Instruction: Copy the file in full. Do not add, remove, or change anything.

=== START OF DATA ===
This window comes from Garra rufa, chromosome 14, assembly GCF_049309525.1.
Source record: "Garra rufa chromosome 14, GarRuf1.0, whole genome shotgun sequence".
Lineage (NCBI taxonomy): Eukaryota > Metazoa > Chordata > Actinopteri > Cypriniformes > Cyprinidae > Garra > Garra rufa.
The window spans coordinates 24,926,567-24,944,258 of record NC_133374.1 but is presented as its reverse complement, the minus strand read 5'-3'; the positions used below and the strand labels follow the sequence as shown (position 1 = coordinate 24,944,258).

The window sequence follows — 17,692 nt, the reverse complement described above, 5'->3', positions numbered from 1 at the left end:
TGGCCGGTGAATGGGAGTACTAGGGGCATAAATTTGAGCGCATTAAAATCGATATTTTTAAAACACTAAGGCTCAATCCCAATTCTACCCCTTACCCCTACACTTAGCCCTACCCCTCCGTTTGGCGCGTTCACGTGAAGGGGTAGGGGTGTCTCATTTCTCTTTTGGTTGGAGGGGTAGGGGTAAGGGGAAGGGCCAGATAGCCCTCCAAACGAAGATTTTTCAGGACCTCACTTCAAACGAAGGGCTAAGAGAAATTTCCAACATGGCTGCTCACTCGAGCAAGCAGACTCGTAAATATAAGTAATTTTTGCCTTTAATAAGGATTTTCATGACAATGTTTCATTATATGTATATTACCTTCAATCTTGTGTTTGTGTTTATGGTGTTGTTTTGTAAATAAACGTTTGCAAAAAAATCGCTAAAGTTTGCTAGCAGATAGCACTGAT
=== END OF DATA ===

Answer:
This window comes from Garra rufa, chromosome 14, assembly GCF_049309525.1.
Source record: "Garra rufa chromosome 14, GarRuf1.0, whole genome shotgun sequence".
Lineage (NCBI taxonomy): Eukaryota > Metazoa > Chordata > Actinopteri > Cypriniformes > Cyprinidae > Garra > Garra rufa.
The window spans coordinates 24,926,567-24,944,258 of record NC_133374.1 but is presented as its reverse complement, the minus strand read 5'-3'; the positions used below and the strand labels follow the sequence as shown (position 1 = coordinate 24,944,258).

The window sequence follows — 17,692 nt, the reverse complement described above, 5'->3', positions numbered from 1 at the left end:
TGGCCGGTGAATGGGAGTACTAGGGGCATAAATTTGAGCGCATTAAAATCGATATTTTTAAAACACTAAGGCTCAATCCCAATTCTACCCCTTACCCCTACACTTAGCCCTACCCCTCCGTTTGGCGCGTTCACGTGAAGGGGTAGGGGTGTCTCATTTCTCTTTTGGTTGGAGGGGTAGGGGTAAGGGGAAGGGCCAGATAGCCCTCCAAACGAAGATTTTTCAGGACCTCACTTCAAACGAAGGGCTAAGAGAAATTTCCAACATGGCTGCTCACTCGAGCAAGCAGACTCGTAAATATAAGTAATTTTTGCCTTTAATAAGGATTTTCATGACAATGTTTCATTATATGTATATTACCTTCAATCTTGTGTTTGTGTTTATGGTGTTGTTTTGTAAATAAACGTTTGCAAAAAAATCGCTAAAGTTTGCTAGCAGATAGCACTGAT